Other theories for example Stakeholder theory asserts that managers should make decisions that take into account the interests of all stakeholders of the firm. Such stakeholders include not only financial claimholders but also employees, managers, customers, suppliers, local communities, government, and others. Thus, stakeholder theory involves trying to maximize multiple objectives. Maximization of shareholder wealth focuses on owners and is a single-valued objective. This does not mean that corporate managers should disregard stakeholders other than owners. On the contrary, they need to be aware of the needs, wants, and interests of these other constituencies, but the owners come first. Although Shareholder Theory has been the dominant approach for many years, the new Stakeholder Theory is gaining ground. This theory suggests that Shareholder Theory is merely one part of the overall strategy that should be employed, with the others including such relatively unfixed concepts as earnings per share, employee satisfaction and environmental protection. Andy Coulson-Thomas argues that Stakeholder Theory is “based on the idea that a business is an organic creature that will produce better results for everyone if holistically managed and, overall, led towards a situation in which every aspect of the company is performing well” (Worthington et al., 2008, p. 147). This is clearly not a short-term theory, and one again illustrates the dramatic divide between the aims of different shareholders. However, Stakeholder Theory does have one major advantage, which is that it allows a more organic, cross-company angle to be applied, one which allows for stable long-term growth at the expense, perhaps, of short-term profit and wealth maximisation. It’s also important to consider the size of the company and its location. Size affects such matters as taxation liability and economy of scale, and there are dramatically different rules when it comes to larger corporate entities. Although generalisations are dangerous, it’s true to say that smaller companies face less legislation in terms of moves to prevent tax avoidance etc., although to compensate for these larger companies often employ legal teams to address such issues. Davies argues that this “balances out… leading to virtual parity in terms of how companies of different sizes deal with taxation… (and) they end up paying virtually the same rates, albeit from very different starting points” (Davies, 2007, p. 37). It’s also possible to relocate the company’s base to a state with little or no corporate income tax, or where potential lawsuits are far more likely to be resolved in the company’s favour. This may generate subsequent problems for shareholders, however, since their profits will be considered to be coming from abroad and may therefore be subject to additional taxation. This is an example of what McLaney calls “blind strategy” (Davies, 2007, p. 6), whereby something that initially seems to be good (for the company) is ultimately bad for the shareholders. In light of the factors above, CEO’s of major companies are being urged, to look to other theories of corporate purpose. In this theory, the customer comes first. Perhaps the most notable change of purpose, as advocated by Richard Ellsworth and Ian Davies, is to change corporate focus from the shareholder to the customer. For example, in his book “Leading with purpose” Ellsworth offers statistics, drawn from a study of 23 companies that show those businesses that were mostly customer-focused exceeded their industries median performance by 36 per cent. But what does “focusing on the customer” mean? Isn’t it something that successful businesses have always done? Yes and no. In his book, “The New Business Road Test” John W. Mullins defines customer focus as a corporation’s ability to “resolve customer’s pain”. Mullins then goes on to highlight the case of Nike who impacted on the sports shoe market by designing shoes that met the specific speed and endurance needs of distance runners. In 1972, eight years after Nike (then known as Blue Ribbon Sports) was formed, four of the top seben finishers in the Olympic marathon wore Nike shoes. Two decades later, after many years of strong growth, Nike targeted women, for whom it’s products seemed to hold limited appeal. Nike’s researchers found that for active women, clothes had to perform a double-duty, handle an intense workout and look good on the street. Nike turned their research iinto new product lines and in 2005 their combined women’s business grew by almost 20% outpacing even the companies overall growth. But away from Mullins, Naomi Klien’s book, No Logo, shows there is more to Nike’s corporate purpose than target markets. Klien points out that Nike is also probably the most famous case of western companies using “sweatshop labour” a scandal that was bought to national USA attention in 1995-96 and has dogged the company ever since. The question is this: how do we interpret Nike’s repeated attempts to change unethical working practices at it’s various sites around the world? What do we say about the introduction of schools, donations and increased wages it has given out to workers it previously exploited? Can they be seen as cynical attempts by a panicked business to maintain shareholder value, or genuine efforts to resolve their customer’s “moral” pain? Nike’s efforts at ethical working practices brings me to CSR Corporate Social Responsibility CSR has become the basis on what organisations do well. There are several studies as to what CSR is, several researchers (Friedman, Rudolf, Davis etc.) have given their own definitions, the World Business Council has defined it as ‘the continuing commitment by business to behave ethically and to contribute to economic development while improving the quality of life of the workforce and their families, as well as of the local community and society at large’. (Source: Xrefer, definition of Corporate Social Responsibility) Companies usually implement CSR into their policies and practices so the effects of their activities have a positive social, environmental, legal and economic impact on the communities in which they operate and on their stakeholders. Some organisations behave more socially responsibility because it is an obligation by the managerial board, but also because of fear of backlash from environmentalist and consumer pressure groups and the media, and negative corporate image. It has been argued that behaving in a more socially responsibility manner can be beneficial to an organisation in the long run. A good example of an ethical organisation is the Body Shop. The Body Shop was founded by Anita Roddick in 1976, and has achieved worldwide status for being profitable and socially responsible, which proved that an organisation can be ethical and successful and reward shareholders and satisfy stakeholders at the same time. It has achieved worldwide popularity due its ethical practices, famously recognised for being against animal testing and promoting cosmetic products that have not been tested on animals, . They had a business case to provide body care products that have not been tested on animals and their business case just provides further support that an organisation can be profitable whilst being ethical.
Another difficulty with Shareholder Theory is that aspects of wealth growth, most notably those related to tax, are increasingly complex and require a variety of forensic-level approaches that are often impossible for a large corporation to undertake. For example, some shareholders might benefit from a corporation-based tax reduction strategy, while others might be better off utilising their own such systems. It’s impossible to tell which system will suit which shareholder, and it’s also impossible to mix the two systems. There is therefore a fundamental need to balance competing needs and, often, to find a balance that generates the best average result for shareholders. To compensate for such problems, companies can help their shareholders to form their own corporation designed to either own stock or to act as consultants (mainly for smaller companies). A. McNeil notes that such tactics are likely to appeal only to “shareholders who are more proactive in their involvement in the company, whereas research shows that over three quarters of shareholders prefer a far more passive involvement” (McNeil, 2007, p. 85). Furthermore, a number of commentators have argued that such tactics usually offer fewer benefits than they promise on paper, since there must be consideration given to the costs of incorporation and the operation of such a company. Turner and Johnson, for example, argue that “the hidden costs in such an operation almost always outweigh the possible benefits” (Turner & Johnson, 2003, p. 238). Ultimately, the concept of maximising shareholder wealth represents a return to the principle of using a business in order to increase the wealth of individuals. As Andy Coulson-Thomas has suggested, this approach “has often been lost in recent years as individuals… (instead) work for the greater good of the company, which is often valued more highly than the wealth of the shareholders” (Worthington et al., 2008, p. 58). It’s clear that attempts to focus on the maximisation of shareholder wealth often involve increased complexity and, as a result, present a number of potential points at which profit can be lost. There are a number of conflicting theories in terms of which approach might be best when it comes to maximising shareholder wealth, but it’s clear that the most fundamental problem is that shareholders often have different, and in many cases competing, aims – the key difference is in terms of how quickly they want to see a profit, and the needs of short-term profit-seekers are likely to contradict the needs of those seeking a longer-term profit generation system. There is even the problem with the stock price itself as illustrated in my third paragraph above. It simply isn’t always in management control. Again, as we have seen recently, share value largely depends on the confidence the market has in a corporation or the sector that the corporation operates in. as confidence in the banking sector has recently plummeted, even organizations with a healthy balance sheet have seen their share prices tumble. Consider the monopolist in a nation that denigrates shareholder wealth maximization and has rules and norms that discourage lay-offs. Employees cannot easily be laid off. Their jobs cannot be radically reconfigured without their consent. As such, the monopolist might not cut production and raise prices further, despite the shareholder-wealth-maximization basis for doing so, because it must pay the employees anyway if labor markets are rigid and if it cannot costlessly redeploy its workforce. In such circumstances, not only are the employees with jobs protected, but national wealth is increased (or at least not decreased) by slack agency controls on managers. A weak shareholder primacy norm facilitates greater production. I would say there is the problem of the shareholders themselves. These are not necessarily long-term investors with the interests of the company at heart, but transient individuals, some of whom, as we have seen lately, may actually look to make money out of a business by betting on the share price going down .i.e. taking the fall of shareholders like Conrad Black and Bernard Madoff. As per tutor2u,Â “Managers of a business should create as much wealth as possible for the shareholders. Given this objective, any financing or investment decision that is expected to improve the value of the shareholder’s stake in the business is acceptable. “This is based on the assumption that managers operate in the best interests of stockholders, not themselves, and do not attempt to expropriate wealth from lenders to benefit stockholders. Another assumption is that managers act in a socially responsible manner and do not create unreasonable costs to society in pursuit of stockholder wealth maximization.Â Â (Blackwell publishing, 2009) Wealth maximization is achieved by maximization of the cash flows of the organization.Â Â Cash flow is a better yardstick than the profits. There are several objections against the profit maximization: One it is vague; there are multiple meanings of Profit.Â Â For example profit after tax, retained earnings. Thus profits cannot be the ultimate goal. Two it is uncertain; as per Freemba, “Profit cannot be ascertained well in advance to express the probability of return as future is uncertain. It is not at possible to maximize what cannot be known.” Hence the timing of the profit can’t be estimated. Three it ignores time value of money; Profits ignore the time value of money which is not in the case of cash flows. One can exactly find the timing of cash flows. Hence cash flow is a better measure.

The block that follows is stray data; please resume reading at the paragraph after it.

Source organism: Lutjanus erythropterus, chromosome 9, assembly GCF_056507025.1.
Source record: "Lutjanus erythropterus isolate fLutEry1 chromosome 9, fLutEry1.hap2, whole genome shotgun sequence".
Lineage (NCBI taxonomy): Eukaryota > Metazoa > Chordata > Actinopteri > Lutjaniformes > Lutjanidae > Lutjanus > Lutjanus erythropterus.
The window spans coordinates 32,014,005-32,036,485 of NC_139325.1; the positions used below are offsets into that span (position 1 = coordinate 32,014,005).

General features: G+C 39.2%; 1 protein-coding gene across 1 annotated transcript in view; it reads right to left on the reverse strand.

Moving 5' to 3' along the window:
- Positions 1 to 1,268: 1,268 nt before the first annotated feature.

Despite its advantages of greatly simplifying directors’ decision making we should discard the fictional undiversified shareholder concept for two reasons. First, it is highly unrealistic, more so than the other alternatives here considered. Second, it is indeterminate as to the degree of risk-aversion that should be ascribed to this fictional shareholder, and this degree of freedom completely undercuts ability of the shareholder wealth maximization norm to constrain director conduct. TheÂ goal of Maximization of profits I think to be a narrow outlook. Evidently when profit maximization becomes the basis of financial decisions of the concern, it ignores the interests of the community on the one hand and that of the government, workers and other concerned persons in the enterprise on the other hand. Hence profit maximization is not considered as the ultimate financial objective. Wealth maximization is considered to be the most important financial objective Organization should also consider non financial objectives too to satisfy the other stakeholders of the organization. Stakeholder can be a person, group, organization, or system who affects or can be affected by an organization’s actions. This means satisfying the objectives of customers, suppliers, government agencies, families of employees, special interest groups.Â This will help in achieving the success in long term too. Ultimately, the concept of maximising shareholder wealth represents a return to the principle of using a business in order to increase the wealth of individuals.This approach has often been lost in recent years as individuals work for the greater good of the company, which is often valued more highly than the wealth of the shareholders It’s clear that attempts to focus on the maximisation of shareholder wealth often involve increased complexity and, as a result, present a number of potential points at which profit can be lost. There are a number of conflicting theories in terms of which approach might be best when it comes to maximising shareholder wealth, but it’s clear that the most fundamental problem is that shareholders often have different, and in many cases competing, aims the key difference is in terms of how quickly they want to see a profit, and the needs of short-term profit-seekers are likely to contradict the needs of those seeking a longer term profit generation system I also conclude that from above highlights it shows just how complex and interlinked all the financial and psychological aspects of business are. It is no longer enough (if it ever was) for businesses to concentrate soley on their shareholders. In the current climate of a credit crunch fuelled by a potent mix of incompetence and greed, with business ethics under scrutiny like never before, the customer is all of us. And the pain we need resolving is not just economic, but social and environmental as well if corporation investment decisions are best pursued through the use of a fictional shareholder concept, rather than through attempts by directors to ascertain and satisfy to the extent possible the conflicting preferences of their corporation’s actual shareholders and perhaps other stakeholders as well then the fictional diversified shareholder concept, despite its significant implementation difficulties, is the preferred alternative among those here considered.